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"How Smart Are YOU With Money?"

Shel Silverstein's poem, Smart, will tickle your student's funnybones and teach lessons about the value of money at the same time! A printable Adobe .pdf file of the poem below is provided for classroom use.

Students will reason and logically come to understand the value of money

Materials Needed:

  • A copy of the poem, Smart, by Shel Silverstein
  • Play or real coins for students to use as manipulatives


  • The poem is read aloud by the teacher.
  • Teacher and students reread the poem together.
  • Teacher encourages student discussion of the poem. Did the boy get a good deal? What was wrong with his logic?
  • Teacher reads poem aloud again, a stanza at a time. Students determine the amount of money the boy in the poem has by acting out the "swap" described in the poem with coin manipulatives and comparing the amounts.


  • Ask students to find out how much money the boy in the poem loses after each transaction. (For example: "And just 'cause he can't see...He gave me four nickels for my three dimes,...And four is more than three!" The boy lost 10 cents.)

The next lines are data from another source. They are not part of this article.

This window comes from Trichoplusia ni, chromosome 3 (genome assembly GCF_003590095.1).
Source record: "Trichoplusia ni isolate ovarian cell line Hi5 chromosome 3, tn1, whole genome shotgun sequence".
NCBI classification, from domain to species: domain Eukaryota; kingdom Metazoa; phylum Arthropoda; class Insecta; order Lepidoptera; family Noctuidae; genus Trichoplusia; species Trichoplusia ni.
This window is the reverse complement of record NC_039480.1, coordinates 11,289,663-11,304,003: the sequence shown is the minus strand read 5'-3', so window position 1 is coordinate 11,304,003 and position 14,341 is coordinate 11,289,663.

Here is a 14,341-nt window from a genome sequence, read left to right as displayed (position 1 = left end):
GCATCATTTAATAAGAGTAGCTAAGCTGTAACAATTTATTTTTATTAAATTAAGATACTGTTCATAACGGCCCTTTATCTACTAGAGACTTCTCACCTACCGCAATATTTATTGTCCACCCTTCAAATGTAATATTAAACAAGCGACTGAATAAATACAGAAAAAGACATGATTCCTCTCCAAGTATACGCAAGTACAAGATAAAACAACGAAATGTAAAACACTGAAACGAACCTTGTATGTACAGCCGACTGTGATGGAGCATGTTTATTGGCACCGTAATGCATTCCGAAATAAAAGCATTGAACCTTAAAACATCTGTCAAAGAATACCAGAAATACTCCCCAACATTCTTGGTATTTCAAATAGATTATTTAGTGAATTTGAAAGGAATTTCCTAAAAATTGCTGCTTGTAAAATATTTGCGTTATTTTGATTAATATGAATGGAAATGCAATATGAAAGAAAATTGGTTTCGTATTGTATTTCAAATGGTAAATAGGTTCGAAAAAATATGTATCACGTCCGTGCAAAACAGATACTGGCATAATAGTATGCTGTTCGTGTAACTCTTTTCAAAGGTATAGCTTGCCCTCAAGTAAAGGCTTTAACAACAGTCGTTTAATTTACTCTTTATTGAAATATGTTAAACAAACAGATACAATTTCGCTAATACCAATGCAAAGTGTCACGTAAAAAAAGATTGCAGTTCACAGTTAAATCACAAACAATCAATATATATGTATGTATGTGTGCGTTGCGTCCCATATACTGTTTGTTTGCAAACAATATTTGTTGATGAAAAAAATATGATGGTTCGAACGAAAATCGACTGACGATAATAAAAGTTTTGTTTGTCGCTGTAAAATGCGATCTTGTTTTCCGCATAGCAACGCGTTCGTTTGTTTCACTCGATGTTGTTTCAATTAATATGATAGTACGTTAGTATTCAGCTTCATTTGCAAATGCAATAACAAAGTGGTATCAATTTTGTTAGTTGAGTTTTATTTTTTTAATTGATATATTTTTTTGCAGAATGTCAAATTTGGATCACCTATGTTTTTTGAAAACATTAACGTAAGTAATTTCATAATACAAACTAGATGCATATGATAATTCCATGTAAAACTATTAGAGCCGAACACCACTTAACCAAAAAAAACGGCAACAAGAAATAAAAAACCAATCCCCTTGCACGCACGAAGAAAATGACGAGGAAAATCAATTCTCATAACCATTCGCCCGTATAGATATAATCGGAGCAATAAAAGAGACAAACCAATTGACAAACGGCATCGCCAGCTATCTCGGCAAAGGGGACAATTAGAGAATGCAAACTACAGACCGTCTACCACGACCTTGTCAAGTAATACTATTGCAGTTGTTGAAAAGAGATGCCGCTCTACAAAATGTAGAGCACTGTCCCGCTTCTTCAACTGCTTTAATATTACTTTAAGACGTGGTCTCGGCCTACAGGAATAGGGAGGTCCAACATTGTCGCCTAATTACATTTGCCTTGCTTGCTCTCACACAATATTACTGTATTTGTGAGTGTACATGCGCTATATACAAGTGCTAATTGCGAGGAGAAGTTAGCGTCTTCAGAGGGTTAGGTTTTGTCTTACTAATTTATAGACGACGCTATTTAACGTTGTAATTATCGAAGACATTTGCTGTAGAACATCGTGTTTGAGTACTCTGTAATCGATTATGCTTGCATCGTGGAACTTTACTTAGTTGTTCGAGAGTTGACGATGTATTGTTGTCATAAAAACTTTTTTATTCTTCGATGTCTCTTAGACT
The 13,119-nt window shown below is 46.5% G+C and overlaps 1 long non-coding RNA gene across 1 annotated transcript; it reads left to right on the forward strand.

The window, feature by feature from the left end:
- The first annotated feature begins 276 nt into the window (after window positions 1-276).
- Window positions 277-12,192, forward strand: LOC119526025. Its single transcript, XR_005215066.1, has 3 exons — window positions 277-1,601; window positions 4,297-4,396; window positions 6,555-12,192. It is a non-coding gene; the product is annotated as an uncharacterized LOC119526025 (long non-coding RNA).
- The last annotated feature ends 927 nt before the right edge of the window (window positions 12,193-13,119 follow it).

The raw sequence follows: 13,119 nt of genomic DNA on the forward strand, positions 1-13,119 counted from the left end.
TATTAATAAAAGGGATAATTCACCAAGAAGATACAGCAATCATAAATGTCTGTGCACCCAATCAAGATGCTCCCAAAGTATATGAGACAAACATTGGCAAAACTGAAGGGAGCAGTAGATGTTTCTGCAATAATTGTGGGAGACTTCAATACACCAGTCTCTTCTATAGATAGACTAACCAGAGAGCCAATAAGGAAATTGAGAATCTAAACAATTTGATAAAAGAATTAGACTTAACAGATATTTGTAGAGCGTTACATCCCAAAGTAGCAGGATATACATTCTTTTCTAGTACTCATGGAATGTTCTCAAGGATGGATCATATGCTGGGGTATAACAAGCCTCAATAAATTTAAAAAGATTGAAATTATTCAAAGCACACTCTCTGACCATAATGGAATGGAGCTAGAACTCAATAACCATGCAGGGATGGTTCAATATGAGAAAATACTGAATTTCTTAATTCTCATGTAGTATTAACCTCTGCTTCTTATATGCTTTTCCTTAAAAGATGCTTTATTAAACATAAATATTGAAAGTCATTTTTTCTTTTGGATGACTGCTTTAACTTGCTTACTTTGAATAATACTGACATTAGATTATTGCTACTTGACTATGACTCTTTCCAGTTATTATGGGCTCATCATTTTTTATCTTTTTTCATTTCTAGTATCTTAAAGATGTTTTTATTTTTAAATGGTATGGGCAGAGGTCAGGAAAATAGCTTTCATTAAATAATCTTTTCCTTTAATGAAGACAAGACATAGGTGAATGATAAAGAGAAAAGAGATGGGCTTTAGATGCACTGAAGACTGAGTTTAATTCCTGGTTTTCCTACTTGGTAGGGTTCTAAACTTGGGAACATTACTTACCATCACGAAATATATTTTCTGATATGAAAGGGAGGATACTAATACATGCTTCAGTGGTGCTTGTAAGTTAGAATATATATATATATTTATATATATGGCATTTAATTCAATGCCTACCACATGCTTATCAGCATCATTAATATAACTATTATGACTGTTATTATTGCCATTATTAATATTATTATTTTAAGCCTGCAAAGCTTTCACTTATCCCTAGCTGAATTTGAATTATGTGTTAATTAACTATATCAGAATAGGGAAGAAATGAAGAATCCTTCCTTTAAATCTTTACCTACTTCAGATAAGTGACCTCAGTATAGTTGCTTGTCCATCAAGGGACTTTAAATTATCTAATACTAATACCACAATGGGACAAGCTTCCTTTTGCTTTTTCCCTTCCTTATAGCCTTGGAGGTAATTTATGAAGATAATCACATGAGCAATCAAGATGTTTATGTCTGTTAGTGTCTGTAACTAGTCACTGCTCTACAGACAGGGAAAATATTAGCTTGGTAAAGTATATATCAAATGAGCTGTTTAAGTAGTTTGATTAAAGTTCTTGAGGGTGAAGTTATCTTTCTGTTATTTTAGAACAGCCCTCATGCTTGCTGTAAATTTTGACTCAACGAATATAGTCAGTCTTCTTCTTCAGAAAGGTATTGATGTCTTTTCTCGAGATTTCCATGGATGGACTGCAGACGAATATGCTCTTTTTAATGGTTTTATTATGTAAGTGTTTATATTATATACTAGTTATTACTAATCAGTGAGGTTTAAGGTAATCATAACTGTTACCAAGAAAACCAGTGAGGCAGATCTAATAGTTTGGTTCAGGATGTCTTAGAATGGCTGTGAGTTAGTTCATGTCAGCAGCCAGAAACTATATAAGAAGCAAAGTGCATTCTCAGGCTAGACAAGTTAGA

• Students respond in writing to the prompt: "Did the boy in the poem get a good deal?"
  • Students write and explanation as to how the boy in the poem lost money.


My dad gave me one dollar bill
'Cause I'm his smartest son,
And I swapped it for two shiny quarters
'Cause two is more than one!
And then I took the quarters
And traded them to Lou
For three dimes -- I guess he don't know
That three is more than two!
Just then, along came old blind Bates
And just 'cause he can't see
He gave me four nickels for my three dimes,
And four is more than three!
And I took the nickels to Hiram Coombs
Down at the seed-feed store,
And the fool gave me five pennies for them,
And five is more than four!

And then I went and showed my dad,
And he got red in the cheeks
And closed his eyes and shook his head--
Too proud of me to speak!

- Shel Silverstein